By Sam Pryce
1. COUM Transmissions, Hull
Founded in Hull during the late 1960s, COUM Transmissions was a collective whose work – across art, music and performance – set out to challenge, shock and subvert conventions. They soon evolved into Throbbing Gristle and gave birth to the ear-shredding genre of ‘industrial music’. Now, as part of Hull UK City of Culture 2017, the Humber Street Gallery presents materials from the personal archives of band-members and artists Cosey Fanni Tutti and Genesis Breyer P-Orridge, along with a series of live events, curated by the alternative music magazine The Quietus.
Humber Street Gallery, Hull, from February 3
2. Profound Sound, Folkestone
Up for a more eclectic kind of weekender? This festival programme explores traditional forms of music as well as the fringes of sound art, encompassing song and instrumental performance, spoken word, radio broadcasts, sound installations, opera, jazz, electroacoustic and film. Highlights include a high-octane mash-up of Mozart, opera and sci-fi in Mozart vs. Machine, as well as improvisation from the experimental trumpeter Nate Wooley and and a performance from the inventive electronicist Leafcutter John.
Various venues around Folkestone, Kent, February 3-5
3. Rituals to Mould Her With, London
The twin composers Effy and Litha Efthymiou fuse music for harpsichord, electronics, percussion and found objects with theatre and movement in a conceptual multimedia stage work inspired by the ritual celebrations of the Virgin Mary in early-medieval Spain.
Kings Place, London, February 5
4. The Swarm, London
The Quorum presents an immersive opera and sound project about a honeybee swarm, migrating through a city with their queen after she is deposed by her daughter and forced to leave the hive. Part of VAULT Festival in Waterloo, it features an all female choir accompanied by a soundscape representing the urban environment.
The Vaults, London Waterloo, February 8-12
5. All Channels Open, Cambridge
The gallery’s first exhibition of the year brings together the works of 2016’s artists-in-residence, all of whom incorporate music and sound into their artworks. As you walk around the exhibition, audio works are sequenced into a durational programme and even the lighting in the gallery space is dictated by the art works. Among them is a new work from Beatrice Dillon and Florence Peake, using state-of-the-art wearable technology to find new connections between sound and the body and Evan Ifekoya’s radio play This Catalog of Poses, presented as a sound-based installation with sculptural elements.
Wysing Arts Centre, Cambridge, from 11 February
6. Melodicles, London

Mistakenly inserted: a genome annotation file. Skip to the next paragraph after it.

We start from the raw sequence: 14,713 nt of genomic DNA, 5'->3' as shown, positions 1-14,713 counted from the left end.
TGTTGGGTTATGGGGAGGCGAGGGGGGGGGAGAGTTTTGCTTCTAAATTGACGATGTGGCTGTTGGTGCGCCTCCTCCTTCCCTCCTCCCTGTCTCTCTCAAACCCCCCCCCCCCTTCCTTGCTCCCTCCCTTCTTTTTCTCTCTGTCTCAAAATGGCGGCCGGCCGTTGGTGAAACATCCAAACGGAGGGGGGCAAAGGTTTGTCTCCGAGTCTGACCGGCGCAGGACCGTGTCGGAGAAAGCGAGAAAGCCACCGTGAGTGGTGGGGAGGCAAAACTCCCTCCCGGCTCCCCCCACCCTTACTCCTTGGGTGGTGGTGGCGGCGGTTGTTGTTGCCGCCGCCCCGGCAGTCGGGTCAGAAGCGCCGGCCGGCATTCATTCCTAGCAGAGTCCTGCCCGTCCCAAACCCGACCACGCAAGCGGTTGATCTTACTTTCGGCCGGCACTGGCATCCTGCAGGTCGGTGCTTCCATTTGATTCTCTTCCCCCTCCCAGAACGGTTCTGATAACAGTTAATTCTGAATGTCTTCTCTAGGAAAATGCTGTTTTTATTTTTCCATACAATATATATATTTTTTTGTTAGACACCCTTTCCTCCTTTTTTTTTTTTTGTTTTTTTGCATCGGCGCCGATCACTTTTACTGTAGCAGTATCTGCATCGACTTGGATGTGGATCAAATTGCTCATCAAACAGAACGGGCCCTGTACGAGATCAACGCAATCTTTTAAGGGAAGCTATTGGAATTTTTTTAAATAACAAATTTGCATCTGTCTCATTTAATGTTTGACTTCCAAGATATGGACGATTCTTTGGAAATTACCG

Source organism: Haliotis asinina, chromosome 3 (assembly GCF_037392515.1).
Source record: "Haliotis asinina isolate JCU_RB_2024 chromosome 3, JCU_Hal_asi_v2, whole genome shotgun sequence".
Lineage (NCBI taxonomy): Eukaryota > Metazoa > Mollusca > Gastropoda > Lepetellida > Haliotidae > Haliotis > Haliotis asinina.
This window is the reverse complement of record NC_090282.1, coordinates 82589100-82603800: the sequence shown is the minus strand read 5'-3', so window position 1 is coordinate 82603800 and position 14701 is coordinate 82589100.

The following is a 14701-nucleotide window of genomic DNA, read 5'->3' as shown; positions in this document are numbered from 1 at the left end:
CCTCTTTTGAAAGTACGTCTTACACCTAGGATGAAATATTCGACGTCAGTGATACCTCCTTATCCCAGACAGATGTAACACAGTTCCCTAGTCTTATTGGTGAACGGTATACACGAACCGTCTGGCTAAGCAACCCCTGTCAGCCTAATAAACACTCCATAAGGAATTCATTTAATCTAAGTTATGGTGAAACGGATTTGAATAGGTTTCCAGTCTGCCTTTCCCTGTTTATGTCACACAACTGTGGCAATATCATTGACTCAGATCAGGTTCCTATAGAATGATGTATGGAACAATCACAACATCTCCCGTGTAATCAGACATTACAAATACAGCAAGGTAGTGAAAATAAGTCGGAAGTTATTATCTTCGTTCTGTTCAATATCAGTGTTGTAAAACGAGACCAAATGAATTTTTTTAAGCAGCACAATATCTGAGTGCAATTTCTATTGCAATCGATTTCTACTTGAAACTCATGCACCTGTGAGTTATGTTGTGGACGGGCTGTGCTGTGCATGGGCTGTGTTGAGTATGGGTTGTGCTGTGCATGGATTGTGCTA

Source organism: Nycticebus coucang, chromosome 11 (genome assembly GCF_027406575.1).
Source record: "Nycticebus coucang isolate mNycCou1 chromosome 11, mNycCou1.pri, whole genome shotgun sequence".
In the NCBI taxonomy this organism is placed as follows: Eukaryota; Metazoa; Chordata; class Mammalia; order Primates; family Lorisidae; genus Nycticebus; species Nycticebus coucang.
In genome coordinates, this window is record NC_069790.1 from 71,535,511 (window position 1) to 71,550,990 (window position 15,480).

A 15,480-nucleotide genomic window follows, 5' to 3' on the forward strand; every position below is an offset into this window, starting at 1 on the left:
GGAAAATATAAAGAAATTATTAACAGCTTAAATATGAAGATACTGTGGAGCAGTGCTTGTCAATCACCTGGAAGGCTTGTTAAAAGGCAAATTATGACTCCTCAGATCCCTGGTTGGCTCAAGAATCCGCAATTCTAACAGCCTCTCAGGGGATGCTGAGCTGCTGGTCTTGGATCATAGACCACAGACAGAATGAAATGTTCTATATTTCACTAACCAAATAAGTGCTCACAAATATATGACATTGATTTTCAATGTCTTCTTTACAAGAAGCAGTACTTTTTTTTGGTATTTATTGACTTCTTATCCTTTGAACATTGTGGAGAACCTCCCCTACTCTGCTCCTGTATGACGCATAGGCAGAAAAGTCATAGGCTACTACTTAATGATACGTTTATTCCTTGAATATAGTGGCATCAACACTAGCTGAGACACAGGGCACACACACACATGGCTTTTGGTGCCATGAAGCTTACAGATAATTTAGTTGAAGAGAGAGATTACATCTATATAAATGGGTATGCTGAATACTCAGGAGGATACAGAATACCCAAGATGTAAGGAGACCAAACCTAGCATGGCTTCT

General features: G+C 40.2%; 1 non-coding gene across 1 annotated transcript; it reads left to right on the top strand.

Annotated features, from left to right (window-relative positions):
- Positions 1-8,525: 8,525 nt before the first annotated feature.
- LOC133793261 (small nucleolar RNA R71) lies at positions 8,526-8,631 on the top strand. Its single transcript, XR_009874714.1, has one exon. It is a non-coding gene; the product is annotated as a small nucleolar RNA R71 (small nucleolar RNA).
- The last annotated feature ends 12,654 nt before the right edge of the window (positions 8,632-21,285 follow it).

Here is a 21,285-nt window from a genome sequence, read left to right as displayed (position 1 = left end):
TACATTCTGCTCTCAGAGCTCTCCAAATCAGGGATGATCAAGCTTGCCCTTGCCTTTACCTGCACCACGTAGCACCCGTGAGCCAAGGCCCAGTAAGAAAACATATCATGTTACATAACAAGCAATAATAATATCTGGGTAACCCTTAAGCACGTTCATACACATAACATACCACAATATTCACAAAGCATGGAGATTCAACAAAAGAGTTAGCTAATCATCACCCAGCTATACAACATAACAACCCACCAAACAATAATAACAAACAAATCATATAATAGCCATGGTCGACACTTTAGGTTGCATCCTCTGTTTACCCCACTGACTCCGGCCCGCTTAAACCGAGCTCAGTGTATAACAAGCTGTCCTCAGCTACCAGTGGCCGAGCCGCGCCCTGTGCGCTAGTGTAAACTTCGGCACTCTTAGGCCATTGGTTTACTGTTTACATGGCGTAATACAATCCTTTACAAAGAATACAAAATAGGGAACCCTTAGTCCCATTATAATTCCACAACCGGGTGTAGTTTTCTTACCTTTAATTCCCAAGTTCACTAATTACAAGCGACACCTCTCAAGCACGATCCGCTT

The Ligeti Quartet, an ensemble devoted to presenting innovative new music, performs works reaching beyond the Western classical Tradition. Among them is Christian Mason’s Tuvan Songbook, a piece based on the tradition of overtone singing; and Fodé Lassana Diabaté’s Sunjata’s Time, which depicts Sunjata Keita, the warrior prince and founder of the Malian Empire.
Kings Place, London, February 17
7. James Webb: We Listen For The Future, Yorkshire
The South African sound artist James Webb brings this solo exhibition of four sound installations to the Yorkshire Sculpture Park. It includes his 2016 work Untitled (with the Sound of its Own Making) and All that is Unknown, which comprises a pair of speakers separated by the length of a room, playing the sound of heartbeats at the threshold of audibility.
Yorkshire Sculpture Park, Yorkshire, until February 26
8. Still Be Here with Hatsune Miku, London
Arguably, all popstars are created, but not quite to the same extent as Hatsune Miku. Starting out as a computer program created by Japanese developers, Miku soon transformed into a full-blown virtual popstar and cyber celebrity, selling out stadiums with hit singles worldwide. She comes to the Barbican in Still Be Here – a virtual reality experience conceptualised by artist Mari Matsutoya. In the context of a 3D-projected concert, we are invited to think about the commodification of the female body and the role of ‘the popstar’ in contemporary society.
Barbican Centre, London, February 26
9. Wet Sounds, London
Swimmers listen to music above and under water in Wet Sounds, the performance series founded by the experimental sound artist Joel Cahen. At this concert, taking place at Ironmongers Row Baths, there’s an additional twist in the form of an underwater dance performance from Louis Clement Da Costa.
Ironmongers Row Baths, London February 26
10. Jenny Hval, London
The Norwegian artist and writer, known for her incorporation of poetry, prose, performance and film into her music, performs excerpts from her new album Blood Bitch.
RichMix, London, February 28